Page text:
We have heard it time and time again, “No farms or ranches closed today due to winter weather.” Farmers and Ranchers must brave any and all weather conditions to care for and feed livestock. But how often do we hear what happens during those days? It is very difficult to get work done and document that work at the same time, but I gave my try at this effort during a recent snow.
Weather forecast were calling for a significant snow (>3 inches is considered significant in Arkansas), so I knew it would be a long day. Reports on the radio were calling for 3 to 9+ inches of the white stuff. That is just about as accurate as saying it will get dark when the sun sets. Anyway, we have recently started calving season and my routine is to check every cow on the ranch, then start feeding everything. As I got my start driving through the pastures, everything was going well and snow started to fall and stick a little after 7. So far, so good.
When I was about half finished checking cattle, I found a prolapsed cow. (Now this may get a little graphic for some, but it’s part of real life on the ranch. And livestock reproduction and physiology are subjects of great interest for me, so I find it hard not to share what I know in a real-life situation.) This was a vaginal prolapse. Basically, due to increased pressure from a growing fetus in the uterus, increased uterine activity due to estrogen levels, and stress from cold, wet weather, expulsion of the vaginal cavity and bladder occurred. Often the stress and pain from this prolapse induces further straining, only increasing tissue expulsion if not treated. After the expulsion of these tissues, the other cows in the pasture started chasing her and mounting the cow from the rear. This tore some tissues, including the bladder. Read more on the subject from Merck Veterinary Manual.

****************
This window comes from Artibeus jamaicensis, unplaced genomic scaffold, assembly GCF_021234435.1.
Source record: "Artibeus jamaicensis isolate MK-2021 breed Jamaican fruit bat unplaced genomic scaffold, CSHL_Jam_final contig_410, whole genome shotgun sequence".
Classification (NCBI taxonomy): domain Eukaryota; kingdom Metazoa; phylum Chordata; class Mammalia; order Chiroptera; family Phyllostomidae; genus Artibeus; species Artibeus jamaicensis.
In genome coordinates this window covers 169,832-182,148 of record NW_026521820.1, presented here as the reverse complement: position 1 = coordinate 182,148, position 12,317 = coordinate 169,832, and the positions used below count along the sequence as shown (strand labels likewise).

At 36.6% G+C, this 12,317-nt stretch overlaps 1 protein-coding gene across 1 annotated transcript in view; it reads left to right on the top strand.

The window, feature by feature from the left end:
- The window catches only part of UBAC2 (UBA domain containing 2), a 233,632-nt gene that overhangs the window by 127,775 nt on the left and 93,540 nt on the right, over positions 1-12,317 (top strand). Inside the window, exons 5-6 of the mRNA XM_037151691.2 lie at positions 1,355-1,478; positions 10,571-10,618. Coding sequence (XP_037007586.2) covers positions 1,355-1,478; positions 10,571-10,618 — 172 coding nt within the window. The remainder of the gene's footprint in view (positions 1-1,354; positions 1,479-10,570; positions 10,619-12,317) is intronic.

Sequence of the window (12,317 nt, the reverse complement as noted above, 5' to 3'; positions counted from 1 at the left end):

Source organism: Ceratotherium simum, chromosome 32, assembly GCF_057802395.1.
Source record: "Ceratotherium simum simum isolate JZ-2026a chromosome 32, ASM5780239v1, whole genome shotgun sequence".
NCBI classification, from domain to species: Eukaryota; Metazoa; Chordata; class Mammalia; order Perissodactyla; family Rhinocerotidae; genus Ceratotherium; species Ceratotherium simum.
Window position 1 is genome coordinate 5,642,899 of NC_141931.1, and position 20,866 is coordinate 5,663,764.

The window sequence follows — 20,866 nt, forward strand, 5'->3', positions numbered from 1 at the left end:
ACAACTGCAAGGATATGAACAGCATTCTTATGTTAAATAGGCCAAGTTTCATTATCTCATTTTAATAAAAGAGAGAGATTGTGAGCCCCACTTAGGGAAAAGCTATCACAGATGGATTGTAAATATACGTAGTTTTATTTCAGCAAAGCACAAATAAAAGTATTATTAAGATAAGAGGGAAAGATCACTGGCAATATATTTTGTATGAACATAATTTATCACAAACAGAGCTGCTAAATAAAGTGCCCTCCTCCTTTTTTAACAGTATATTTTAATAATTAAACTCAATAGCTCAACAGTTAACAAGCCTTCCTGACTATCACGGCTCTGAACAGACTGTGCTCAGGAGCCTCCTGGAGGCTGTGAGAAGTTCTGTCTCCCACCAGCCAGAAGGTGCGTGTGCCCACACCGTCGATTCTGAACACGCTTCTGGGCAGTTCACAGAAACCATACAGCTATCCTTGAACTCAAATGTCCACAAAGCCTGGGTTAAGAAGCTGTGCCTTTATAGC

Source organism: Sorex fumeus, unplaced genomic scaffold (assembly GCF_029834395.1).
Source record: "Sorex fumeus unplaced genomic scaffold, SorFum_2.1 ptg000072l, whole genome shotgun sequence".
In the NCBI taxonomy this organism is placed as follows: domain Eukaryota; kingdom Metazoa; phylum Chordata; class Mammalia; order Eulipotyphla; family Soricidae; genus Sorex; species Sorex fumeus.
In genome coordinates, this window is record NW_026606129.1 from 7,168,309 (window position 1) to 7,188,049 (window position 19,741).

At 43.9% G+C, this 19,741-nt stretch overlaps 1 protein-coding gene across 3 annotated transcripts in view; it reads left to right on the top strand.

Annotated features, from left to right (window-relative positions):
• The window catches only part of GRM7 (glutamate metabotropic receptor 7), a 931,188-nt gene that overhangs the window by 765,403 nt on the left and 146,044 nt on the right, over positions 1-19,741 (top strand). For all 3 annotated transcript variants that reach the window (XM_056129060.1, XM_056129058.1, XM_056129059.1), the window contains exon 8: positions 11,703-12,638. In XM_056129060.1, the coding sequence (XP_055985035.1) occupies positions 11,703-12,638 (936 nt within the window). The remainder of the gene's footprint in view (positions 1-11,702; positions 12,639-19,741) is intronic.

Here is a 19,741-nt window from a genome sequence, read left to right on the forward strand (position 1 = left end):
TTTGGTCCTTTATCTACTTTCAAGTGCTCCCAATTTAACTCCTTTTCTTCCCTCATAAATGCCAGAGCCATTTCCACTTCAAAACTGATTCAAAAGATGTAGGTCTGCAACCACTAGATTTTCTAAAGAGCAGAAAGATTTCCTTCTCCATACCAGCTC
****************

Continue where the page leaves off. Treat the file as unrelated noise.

Once I was able to corral the cow and haul her to the barn, I worked to clean the exposed tissues, and place them back in the correct position. Then, I eventually sutured the vulva to prevent expulsion of the tissues again. Because of the extent of torn tissues and the cows strain, prognosis for her recovery is slim. She will likely not be sound for breeding purposes again, so I will be making a trip to the auction with her very soon.
Situations like this are tough in ranch life. The snow was coming down at a good rate and by the time I finished the sutures I was soaked, covered in blood, and very cold, but we do what needs to be done to care for our cattle. Ranch life is not always pretty. I can tell you from experience, we farmers and ranchers must really love our livestock to go to such an extent to save an animal, only to be chased up a fence because the same cow wants to eat your lunch in the pen.
Come back tomorrow for more on my day in the snow and more encouraging news about my start to calving season.
And you’ve got to give cattlemen like me some credit, not only do we get out there and take care of the livestock in white out snow conditions, but many of us actually know much about the science of raising cattle.
Do you have any interesting stories of prolapses or calving season in rough weather? Let me know.